There are quite a few!
Lust, our powerful sexual feelings, need a heady mix of testosterone and estrogen. Interestingly, both genders experience a rush of both types of hormones. Then having sex with someone can release oxytocin.
Romance, or attraction to one individual, is hallmarked by feelings of intense longing and desire, filling your thoughts with yearning for the other person. You want emotional union, not only sex. The major brain chemicals for these feelings are dopamine, opioids, adrenaline, and serotonin.
Long-term attachment and lasting bonds of affection develop over time. These bonds are cemented not only by shared experiences and mutual displays of dependability, but also by the brain chemicals vasopressin and oxytocin. Known as the cuddle hormone, oxytocin is also responsible for the deep bonds between mothers and their babies. It plays a role throughout our love relationships, but may be especially important for keeping the relationship going.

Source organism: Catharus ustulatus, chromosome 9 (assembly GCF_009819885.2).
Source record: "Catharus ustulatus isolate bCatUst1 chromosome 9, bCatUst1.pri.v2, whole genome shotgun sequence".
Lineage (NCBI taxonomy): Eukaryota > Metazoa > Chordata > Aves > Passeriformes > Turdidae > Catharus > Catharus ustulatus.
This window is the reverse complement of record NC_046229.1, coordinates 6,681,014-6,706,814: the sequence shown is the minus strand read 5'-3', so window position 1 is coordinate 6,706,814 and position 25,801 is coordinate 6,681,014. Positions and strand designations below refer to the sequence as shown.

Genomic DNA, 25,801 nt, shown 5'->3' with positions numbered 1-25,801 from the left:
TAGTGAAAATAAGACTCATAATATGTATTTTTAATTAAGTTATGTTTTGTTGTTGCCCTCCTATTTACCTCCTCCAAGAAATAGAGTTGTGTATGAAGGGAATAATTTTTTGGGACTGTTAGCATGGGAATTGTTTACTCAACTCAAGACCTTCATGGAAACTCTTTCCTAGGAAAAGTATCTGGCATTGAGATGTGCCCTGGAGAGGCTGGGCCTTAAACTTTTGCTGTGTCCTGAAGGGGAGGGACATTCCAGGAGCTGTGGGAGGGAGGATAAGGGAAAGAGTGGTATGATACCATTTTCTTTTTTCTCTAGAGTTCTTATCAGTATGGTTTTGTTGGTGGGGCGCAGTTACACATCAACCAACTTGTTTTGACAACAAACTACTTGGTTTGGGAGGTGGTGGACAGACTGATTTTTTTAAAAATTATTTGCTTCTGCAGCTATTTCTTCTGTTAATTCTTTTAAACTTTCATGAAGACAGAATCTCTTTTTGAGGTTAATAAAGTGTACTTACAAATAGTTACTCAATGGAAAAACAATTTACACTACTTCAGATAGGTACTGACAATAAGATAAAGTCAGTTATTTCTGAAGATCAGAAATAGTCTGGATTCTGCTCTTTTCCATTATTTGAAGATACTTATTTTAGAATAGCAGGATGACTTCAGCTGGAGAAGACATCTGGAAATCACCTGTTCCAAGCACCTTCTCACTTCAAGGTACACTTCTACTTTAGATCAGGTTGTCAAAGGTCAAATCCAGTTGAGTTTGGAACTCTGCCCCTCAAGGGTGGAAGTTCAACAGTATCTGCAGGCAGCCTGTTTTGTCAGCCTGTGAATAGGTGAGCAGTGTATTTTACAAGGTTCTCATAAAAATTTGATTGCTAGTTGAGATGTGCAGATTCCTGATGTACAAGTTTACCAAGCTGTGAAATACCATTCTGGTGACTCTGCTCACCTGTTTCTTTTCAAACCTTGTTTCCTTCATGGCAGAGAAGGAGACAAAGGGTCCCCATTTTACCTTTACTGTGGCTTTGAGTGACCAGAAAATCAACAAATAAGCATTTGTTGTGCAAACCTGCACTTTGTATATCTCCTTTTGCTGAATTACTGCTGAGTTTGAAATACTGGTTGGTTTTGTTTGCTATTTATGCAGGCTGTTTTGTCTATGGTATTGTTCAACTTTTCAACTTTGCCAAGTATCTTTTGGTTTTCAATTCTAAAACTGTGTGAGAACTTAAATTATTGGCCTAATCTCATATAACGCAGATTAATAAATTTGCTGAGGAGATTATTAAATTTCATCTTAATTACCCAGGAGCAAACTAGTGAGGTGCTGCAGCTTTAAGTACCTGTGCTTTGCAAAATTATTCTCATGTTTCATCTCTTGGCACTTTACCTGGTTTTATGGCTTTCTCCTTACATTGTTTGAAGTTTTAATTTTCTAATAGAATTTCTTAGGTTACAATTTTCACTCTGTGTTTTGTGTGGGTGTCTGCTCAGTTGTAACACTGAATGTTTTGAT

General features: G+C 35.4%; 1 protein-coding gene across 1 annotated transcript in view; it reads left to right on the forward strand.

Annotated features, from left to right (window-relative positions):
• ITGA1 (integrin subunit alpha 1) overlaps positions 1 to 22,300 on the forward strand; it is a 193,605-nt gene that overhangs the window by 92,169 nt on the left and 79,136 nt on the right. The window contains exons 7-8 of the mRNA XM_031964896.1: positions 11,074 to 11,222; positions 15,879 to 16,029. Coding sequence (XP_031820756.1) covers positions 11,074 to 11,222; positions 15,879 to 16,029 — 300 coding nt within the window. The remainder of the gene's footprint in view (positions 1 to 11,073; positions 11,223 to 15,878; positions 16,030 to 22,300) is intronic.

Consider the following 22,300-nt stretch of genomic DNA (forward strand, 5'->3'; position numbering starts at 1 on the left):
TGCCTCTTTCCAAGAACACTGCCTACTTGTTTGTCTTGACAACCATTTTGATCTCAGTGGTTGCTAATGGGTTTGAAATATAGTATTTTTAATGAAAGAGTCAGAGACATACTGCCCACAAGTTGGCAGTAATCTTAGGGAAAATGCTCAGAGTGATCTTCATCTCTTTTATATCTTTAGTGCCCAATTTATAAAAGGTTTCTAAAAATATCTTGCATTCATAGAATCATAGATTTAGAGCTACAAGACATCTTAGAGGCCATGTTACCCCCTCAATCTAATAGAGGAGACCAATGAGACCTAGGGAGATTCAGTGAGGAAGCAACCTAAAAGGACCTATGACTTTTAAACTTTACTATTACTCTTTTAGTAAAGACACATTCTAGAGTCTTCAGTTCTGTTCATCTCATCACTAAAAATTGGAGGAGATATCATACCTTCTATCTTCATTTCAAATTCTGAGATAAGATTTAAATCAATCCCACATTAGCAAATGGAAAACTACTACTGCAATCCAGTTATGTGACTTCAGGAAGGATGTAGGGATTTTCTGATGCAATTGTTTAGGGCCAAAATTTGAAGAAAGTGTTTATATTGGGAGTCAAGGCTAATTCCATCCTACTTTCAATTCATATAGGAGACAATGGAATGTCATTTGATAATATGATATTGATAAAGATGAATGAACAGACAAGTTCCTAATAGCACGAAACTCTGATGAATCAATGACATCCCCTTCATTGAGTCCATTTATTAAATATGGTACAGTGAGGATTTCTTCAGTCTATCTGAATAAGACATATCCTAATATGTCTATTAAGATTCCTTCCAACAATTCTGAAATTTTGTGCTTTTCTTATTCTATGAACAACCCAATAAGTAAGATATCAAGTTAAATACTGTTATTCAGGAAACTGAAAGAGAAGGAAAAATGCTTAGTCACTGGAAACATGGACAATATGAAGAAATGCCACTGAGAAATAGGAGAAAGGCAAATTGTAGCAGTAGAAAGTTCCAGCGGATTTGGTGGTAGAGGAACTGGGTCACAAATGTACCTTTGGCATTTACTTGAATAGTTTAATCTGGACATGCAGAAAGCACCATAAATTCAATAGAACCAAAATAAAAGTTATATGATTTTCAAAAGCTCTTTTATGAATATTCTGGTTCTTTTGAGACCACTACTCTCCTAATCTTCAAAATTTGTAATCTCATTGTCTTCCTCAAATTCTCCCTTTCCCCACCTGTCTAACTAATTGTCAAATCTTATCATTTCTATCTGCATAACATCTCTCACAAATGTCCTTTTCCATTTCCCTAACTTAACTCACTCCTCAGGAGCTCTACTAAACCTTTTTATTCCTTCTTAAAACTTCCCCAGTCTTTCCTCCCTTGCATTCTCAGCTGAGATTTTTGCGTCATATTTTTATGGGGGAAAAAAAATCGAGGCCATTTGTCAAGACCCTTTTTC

Looking for verifiable information on the science of attraction and relationships? We’re a neuroscientist and a biological anthropologist eager to help you put the Anatomy of Love to work in your own life.